From the front-page of the Washington Post today comes a scary tale of the legal seizure of electronics at US immigration checkpoints. Many travelers flying into the US have complained about being forced to turn over their iPods, laptops, and cellphones to agents for examination. Often times the data subsequently gets copied–or worse.
It’s probably not surprising that most of the victims are of Muslim or Southeast Asian descent. Because of this policy, several corporations are requiring their business travelers to carry “blank laptops.”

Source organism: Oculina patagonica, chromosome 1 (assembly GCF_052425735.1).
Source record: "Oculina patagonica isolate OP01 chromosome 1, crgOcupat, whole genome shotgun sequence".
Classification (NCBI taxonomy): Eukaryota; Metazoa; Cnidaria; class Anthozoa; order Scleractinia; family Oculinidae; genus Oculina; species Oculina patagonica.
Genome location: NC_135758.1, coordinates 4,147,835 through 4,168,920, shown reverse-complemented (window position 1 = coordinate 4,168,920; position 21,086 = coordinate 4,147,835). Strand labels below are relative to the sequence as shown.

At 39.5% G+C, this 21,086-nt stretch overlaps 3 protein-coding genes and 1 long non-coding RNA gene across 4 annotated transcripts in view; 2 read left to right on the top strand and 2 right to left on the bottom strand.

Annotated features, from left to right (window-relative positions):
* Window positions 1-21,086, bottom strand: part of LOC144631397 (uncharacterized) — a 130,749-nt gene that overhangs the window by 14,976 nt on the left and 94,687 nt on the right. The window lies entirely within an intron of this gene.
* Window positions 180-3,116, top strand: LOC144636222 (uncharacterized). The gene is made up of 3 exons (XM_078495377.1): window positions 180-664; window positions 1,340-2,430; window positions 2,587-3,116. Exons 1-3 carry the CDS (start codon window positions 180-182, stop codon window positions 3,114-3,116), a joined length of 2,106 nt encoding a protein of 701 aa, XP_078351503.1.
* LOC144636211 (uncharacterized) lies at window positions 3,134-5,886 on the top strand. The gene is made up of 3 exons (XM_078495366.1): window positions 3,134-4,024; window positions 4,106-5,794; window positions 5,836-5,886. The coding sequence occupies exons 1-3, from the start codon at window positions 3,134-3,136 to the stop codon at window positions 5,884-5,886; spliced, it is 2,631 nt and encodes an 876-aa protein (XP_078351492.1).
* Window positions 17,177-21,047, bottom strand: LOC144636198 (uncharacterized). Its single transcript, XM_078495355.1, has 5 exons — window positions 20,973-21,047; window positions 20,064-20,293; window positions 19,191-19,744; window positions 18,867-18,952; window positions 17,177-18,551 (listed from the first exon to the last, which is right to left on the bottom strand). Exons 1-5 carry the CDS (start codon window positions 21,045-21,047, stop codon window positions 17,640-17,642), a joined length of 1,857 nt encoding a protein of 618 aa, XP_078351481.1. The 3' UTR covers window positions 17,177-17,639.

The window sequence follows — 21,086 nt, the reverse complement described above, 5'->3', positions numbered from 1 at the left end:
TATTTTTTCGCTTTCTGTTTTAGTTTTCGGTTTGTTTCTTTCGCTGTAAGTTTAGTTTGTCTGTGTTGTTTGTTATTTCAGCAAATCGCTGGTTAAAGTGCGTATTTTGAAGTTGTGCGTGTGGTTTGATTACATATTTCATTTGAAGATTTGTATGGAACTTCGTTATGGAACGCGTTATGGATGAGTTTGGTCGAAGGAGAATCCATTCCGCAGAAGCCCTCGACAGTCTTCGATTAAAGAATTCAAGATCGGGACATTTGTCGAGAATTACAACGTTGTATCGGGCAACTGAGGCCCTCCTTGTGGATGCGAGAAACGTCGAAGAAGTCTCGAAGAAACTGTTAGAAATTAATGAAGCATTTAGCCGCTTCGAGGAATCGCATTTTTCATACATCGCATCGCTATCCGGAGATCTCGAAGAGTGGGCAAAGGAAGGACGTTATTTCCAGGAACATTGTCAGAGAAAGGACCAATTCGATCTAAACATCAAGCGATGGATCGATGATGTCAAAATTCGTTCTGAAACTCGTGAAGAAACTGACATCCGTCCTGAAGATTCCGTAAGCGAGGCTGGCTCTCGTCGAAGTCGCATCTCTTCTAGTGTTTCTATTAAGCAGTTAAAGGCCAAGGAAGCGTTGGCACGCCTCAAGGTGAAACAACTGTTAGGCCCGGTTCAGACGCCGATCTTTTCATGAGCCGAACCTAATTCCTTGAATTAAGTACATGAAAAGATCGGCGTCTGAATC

In Canada, one law firm has instructed its lawyers to travel to the United States with “blank laptops” whose hard drives contain no data. “We just access our information through the Internet,” said Lou Brzezinski, a partner at Blaney McMurtry, a major Toronto law firm. That approach also holds risks, but “those are hacking risks as opposed to search risks,” he said.
Update: Turns out the TSA says this shouldn’t be happening. Read their response.